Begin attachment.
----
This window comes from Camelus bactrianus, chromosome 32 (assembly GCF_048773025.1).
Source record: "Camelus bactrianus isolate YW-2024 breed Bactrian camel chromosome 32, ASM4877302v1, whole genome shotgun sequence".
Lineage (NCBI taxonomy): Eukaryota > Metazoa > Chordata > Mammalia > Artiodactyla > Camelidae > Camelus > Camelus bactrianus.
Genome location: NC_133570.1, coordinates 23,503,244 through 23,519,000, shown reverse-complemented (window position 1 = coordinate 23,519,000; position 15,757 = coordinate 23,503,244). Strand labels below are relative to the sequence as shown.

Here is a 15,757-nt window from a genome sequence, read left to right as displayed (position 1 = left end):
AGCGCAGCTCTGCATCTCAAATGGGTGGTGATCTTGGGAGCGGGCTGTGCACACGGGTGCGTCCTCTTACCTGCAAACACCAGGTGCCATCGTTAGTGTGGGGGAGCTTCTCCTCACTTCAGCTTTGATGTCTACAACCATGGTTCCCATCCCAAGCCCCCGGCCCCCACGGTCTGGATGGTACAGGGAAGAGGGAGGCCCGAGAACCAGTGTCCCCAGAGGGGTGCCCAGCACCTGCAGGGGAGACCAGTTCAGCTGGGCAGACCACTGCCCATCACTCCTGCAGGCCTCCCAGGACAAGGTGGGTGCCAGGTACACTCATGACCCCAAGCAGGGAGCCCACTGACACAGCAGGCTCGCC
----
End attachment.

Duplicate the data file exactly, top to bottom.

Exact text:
This window comes from Camelus bactrianus, chromosome 32 (assembly GCF_048773025.1).
Source record: "Camelus bactrianus isolate YW-2024 breed Bactrian camel chromosome 32, ASM4877302v1, whole genome shotgun sequence".
Lineage (NCBI taxonomy): Eukaryota > Metazoa > Chordata > Mammalia > Artiodactyla > Camelidae > Camelus > Camelus bactrianus.
Genome location: NC_133570.1, coordinates 23,503,244 through 23,519,000, shown reverse-complemented (window position 1 = coordinate 23,519,000; position 15,757 = coordinate 23,503,244). Strand labels below are relative to the sequence as shown.

Here is a 15,757-nt window from a genome sequence, read left to right as displayed (position 1 = left end):
AGCGCAGCTCTGCATCTCAAATGGGTGGTGATCTTGGGAGCGGGCTGTGCACACGGGTGCGTCCTCTTACCTGCAAACACCAGGTGCCATCGTTAGTGTGGGGGAGCTTCTCCTCACTTCAGCTTTGATGTCTACAACCATGGTTCCCATCCCAAGCCCCCGGCCCCCACGGTCTGGATGGTACAGGGAAGAGGGAGGCCCGAGAACCAGTGTCCCCAGAGGGGTGCCCAGCACCTGCAGGGGAGACCAGTTCAGCTGGGCAGACCACTGCCCATCACTCCTGCAGGCCTCCCAGGACAAGGTGGGTGCCAGGTACACTCATGACCCCAAGCAGGGAGCCCACTGACACAGCAGGCTCGCC